HARRODSBURG — Local and state officials dedicated the $12 million Mercer County Judicial Center in a packed courtroom on Monday.
Originally, officials had hoped to celebrate the new judicial center outdoors, but the rain led Mercer Judge-Executive Milward Dedman to move the ceremony indoors.
State Sen. Jimmy Higdon, R-Lebanon, recalled that the groundbreaking ceremony for the new judicial center was held on a rather cold day in 2009.
“Mercer County and Harrodsburg have such a great history and a long history,” Higdon said. “In 100 years, this will still be a great facility.”
To commemorate the area’s rich history, members of the James Harrod Trust decorated the second floor of the facility with historical artifacts. Some of the items include the bell, clock and some of the windows from the original Mercer courthouse.
“The exterior is beautiful, but the interior is even more impressive,” said Mercer Chief District Judge Jeff L. Dotson. “It is a pleasure and a pure honor to be a part of this.”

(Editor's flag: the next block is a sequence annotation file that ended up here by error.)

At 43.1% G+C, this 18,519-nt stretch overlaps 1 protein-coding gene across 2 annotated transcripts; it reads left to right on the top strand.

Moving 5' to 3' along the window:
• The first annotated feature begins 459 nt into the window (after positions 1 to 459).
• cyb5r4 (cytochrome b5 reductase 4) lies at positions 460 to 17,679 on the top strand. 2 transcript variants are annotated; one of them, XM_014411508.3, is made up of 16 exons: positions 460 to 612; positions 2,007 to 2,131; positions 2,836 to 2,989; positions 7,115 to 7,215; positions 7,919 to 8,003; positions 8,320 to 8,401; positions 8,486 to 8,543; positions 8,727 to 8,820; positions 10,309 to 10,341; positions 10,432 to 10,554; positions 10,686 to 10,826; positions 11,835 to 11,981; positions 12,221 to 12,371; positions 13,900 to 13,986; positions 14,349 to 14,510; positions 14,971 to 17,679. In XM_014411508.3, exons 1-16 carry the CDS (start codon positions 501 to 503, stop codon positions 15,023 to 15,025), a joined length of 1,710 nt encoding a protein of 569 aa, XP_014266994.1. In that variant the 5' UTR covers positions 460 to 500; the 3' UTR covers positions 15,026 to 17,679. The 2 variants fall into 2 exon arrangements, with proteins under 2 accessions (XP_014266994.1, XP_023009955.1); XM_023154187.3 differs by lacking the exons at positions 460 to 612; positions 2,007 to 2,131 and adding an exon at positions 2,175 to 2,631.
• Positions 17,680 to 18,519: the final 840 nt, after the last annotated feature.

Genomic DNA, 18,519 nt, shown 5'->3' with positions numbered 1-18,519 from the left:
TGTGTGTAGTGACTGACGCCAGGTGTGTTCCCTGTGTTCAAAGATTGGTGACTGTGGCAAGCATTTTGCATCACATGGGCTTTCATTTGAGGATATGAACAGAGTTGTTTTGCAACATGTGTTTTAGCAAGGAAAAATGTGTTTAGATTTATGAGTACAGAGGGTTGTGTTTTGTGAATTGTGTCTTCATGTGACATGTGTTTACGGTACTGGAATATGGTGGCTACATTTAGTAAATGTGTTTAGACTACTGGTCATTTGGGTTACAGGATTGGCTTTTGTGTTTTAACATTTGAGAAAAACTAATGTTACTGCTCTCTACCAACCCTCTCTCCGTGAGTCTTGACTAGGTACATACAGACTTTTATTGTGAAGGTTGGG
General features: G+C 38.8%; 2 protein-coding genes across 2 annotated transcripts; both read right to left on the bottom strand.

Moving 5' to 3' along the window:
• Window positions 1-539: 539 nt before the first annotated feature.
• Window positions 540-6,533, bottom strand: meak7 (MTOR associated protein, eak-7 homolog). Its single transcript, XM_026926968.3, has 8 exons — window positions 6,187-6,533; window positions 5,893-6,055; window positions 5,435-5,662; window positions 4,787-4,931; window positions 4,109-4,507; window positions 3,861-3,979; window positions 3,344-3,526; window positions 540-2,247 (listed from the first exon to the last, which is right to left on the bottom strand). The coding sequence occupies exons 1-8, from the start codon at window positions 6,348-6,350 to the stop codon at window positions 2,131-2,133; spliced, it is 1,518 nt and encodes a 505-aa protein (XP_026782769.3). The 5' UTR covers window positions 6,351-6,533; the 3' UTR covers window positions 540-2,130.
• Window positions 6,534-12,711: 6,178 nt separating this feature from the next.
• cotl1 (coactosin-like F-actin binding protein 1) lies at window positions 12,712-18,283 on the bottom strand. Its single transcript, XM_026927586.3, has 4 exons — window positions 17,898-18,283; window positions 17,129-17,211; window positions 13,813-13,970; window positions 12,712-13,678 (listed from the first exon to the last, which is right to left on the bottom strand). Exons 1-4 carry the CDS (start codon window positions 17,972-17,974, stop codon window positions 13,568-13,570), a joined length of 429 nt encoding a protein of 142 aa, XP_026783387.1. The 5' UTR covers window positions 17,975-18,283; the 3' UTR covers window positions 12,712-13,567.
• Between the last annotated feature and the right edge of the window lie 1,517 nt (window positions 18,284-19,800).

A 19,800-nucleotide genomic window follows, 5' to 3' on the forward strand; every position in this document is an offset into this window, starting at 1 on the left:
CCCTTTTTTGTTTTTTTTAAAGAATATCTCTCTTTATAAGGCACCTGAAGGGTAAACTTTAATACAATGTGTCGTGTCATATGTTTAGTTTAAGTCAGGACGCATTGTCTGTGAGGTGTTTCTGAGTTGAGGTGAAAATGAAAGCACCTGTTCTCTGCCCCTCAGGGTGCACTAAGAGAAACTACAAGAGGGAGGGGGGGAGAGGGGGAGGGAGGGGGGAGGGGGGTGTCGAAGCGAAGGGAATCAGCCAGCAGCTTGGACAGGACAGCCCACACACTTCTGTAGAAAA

The new center opened in April at 224 S. Main St. in downtown Harrodsburg. It is the site of the former Mercer County Courthouse, which was torn down. The judicial center consists of about 39,160 square feet and includes space for circuit court, district court, offices and ancillary services.
Several speakers, including Dedman and Chief Justice of Kentucky John D. Minton Jr., discussed the aim to greatly enhance the delivery of court services with the latest computer, video and networking technology.
The center, designed to meet standards required by the Administrative Office of Courts, also provides a higher level of court security. Members of the general public must use a single-point entry system equipped with magnetometers and security personnel in order to gain access. In addition, prisoners will be segregated from the public by separate entrances and corridors.
“In the end, I think we did a good job,” Dedman said.
State Rep. Kim King, R-Harrodsburg, expressed thanks to the “hardworking” taxpayers of Mercer County.
“Without them, none of this would be possible,” King said.
Minton said some people might question the wisdom of building judicial centers during the “great recession” especially since due to budget problems all state court employees will be furloughed for three days this year. However, the economic downturn actually lowered construction costs; the project also provided jobs to help stimulate the economy, Minton said.
“I think people will see a renewed interest in the vitality of downtown Harrodsburg due to the government’s investment into the heart of the community,” Minton said.